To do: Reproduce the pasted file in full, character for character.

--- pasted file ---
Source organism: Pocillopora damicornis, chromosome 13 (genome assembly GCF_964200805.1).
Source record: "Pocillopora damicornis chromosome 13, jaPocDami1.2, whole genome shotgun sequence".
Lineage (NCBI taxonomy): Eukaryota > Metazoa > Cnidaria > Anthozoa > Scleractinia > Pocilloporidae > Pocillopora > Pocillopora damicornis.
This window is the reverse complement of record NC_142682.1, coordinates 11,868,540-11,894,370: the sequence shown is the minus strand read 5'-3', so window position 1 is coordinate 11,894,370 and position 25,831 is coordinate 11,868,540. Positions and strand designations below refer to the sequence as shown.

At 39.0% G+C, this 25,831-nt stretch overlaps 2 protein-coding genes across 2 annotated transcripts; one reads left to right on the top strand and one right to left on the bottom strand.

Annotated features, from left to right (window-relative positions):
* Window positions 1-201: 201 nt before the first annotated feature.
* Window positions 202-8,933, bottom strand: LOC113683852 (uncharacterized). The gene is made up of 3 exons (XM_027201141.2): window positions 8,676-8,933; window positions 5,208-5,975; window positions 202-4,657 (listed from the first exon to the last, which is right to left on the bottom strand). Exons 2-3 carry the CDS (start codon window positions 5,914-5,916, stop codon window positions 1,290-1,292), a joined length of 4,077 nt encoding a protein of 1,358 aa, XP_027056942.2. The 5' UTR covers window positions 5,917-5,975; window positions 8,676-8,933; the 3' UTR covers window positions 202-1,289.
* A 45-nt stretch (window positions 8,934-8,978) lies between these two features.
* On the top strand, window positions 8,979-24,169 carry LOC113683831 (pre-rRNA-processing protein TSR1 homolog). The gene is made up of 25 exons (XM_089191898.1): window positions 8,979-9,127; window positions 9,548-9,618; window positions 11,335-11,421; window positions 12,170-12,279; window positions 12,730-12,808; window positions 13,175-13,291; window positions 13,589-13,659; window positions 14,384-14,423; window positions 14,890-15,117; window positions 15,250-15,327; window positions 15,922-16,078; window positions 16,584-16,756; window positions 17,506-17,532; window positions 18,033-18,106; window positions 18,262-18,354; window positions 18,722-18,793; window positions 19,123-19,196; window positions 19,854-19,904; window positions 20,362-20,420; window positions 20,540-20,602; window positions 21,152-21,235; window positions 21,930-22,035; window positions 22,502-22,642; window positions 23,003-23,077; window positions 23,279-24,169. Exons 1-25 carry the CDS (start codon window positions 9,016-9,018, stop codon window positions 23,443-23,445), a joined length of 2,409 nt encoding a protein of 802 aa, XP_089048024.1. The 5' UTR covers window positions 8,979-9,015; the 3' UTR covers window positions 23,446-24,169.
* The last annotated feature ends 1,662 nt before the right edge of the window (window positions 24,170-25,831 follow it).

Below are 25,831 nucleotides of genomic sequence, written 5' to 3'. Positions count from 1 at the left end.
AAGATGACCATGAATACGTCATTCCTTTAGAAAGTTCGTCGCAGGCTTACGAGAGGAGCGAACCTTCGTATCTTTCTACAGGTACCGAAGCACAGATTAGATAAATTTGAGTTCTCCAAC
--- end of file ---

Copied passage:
Source organism: Pocillopora damicornis, chromosome 13 (genome assembly GCF_964200805.1).
Source record: "Pocillopora damicornis chromosome 13, jaPocDami1.2, whole genome shotgun sequence".
Lineage (NCBI taxonomy): Eukaryota > Metazoa > Cnidaria > Anthozoa > Scleractinia > Pocilloporidae > Pocillopora > Pocillopora damicornis.
This window is the reverse complement of record NC_142682.1, coordinates 11,868,540-11,894,370: the sequence shown is the minus strand read 5'-3', so window position 1 is coordinate 11,894,370 and position 25,831 is coordinate 11,868,540. Positions and strand designations below refer to the sequence as shown.

At 39.0% G+C, this 25,831-nt stretch overlaps 2 protein-coding genes across 2 annotated transcripts; one reads left to right on the top strand and one right to left on the bottom strand.

Annotated features, from left to right (window-relative positions):
* Window positions 1-201: 201 nt before the first annotated feature.
* Window positions 202-8,933, bottom strand: LOC113683852 (uncharacterized). The gene is made up of 3 exons (XM_027201141.2): window positions 8,676-8,933; window positions 5,208-5,975; window positions 202-4,657 (listed from the first exon to the last, which is right to left on the bottom strand). Exons 2-3 carry the CDS (start codon window positions 5,914-5,916, stop codon window positions 1,290-1,292), a joined length of 4,077 nt encoding a protein of 1,358 aa, XP_027056942.2. The 5' UTR covers window positions 5,917-5,975; window positions 8,676-8,933; the 3' UTR covers window positions 202-1,289.
* A 45-nt stretch (window positions 8,934-8,978) lies between these two features.
* On the top strand, window positions 8,979-24,169 carry LOC113683831 (pre-rRNA-processing protein TSR1 homolog). The gene is made up of 25 exons (XM_089191898.1): window positions 8,979-9,127; window positions 9,548-9,618; window positions 11,335-11,421; window positions 12,170-12,279; window positions 12,730-12,808; window positions 13,175-13,291; window positions 13,589-13,659; window positions 14,384-14,423; window positions 14,890-15,117; window positions 15,250-15,327; window positions 15,922-16,078; window positions 16,584-16,756; window positions 17,506-17,532; window positions 18,033-18,106; window positions 18,262-18,354; window positions 18,722-18,793; window positions 19,123-19,196; window positions 19,854-19,904; window positions 20,362-20,420; window positions 20,540-20,602; window positions 21,152-21,235; window positions 21,930-22,035; window positions 22,502-22,642; window positions 23,003-23,077; window positions 23,279-24,169. Exons 1-25 carry the CDS (start codon window positions 9,016-9,018, stop codon window positions 23,443-23,445), a joined length of 2,409 nt encoding a protein of 802 aa, XP_089048024.1. The 5' UTR covers window positions 8,979-9,015; the 3' UTR covers window positions 23,446-24,169.
* The last annotated feature ends 1,662 nt before the right edge of the window (window positions 24,170-25,831 follow it).

Below are 25,831 nucleotides of genomic sequence, written 5' to 3'. Positions count from 1 at the left end.
AAGATGACCATGAATACGTCATTCCTTTAGAAAGTTCGTCGCAGGCTTACGAGAGGAGCGAACCTTCGTATCTTTCTACAGGTACCGAAGCACAGATTAGATAAATTTGAGTTCTCCAAC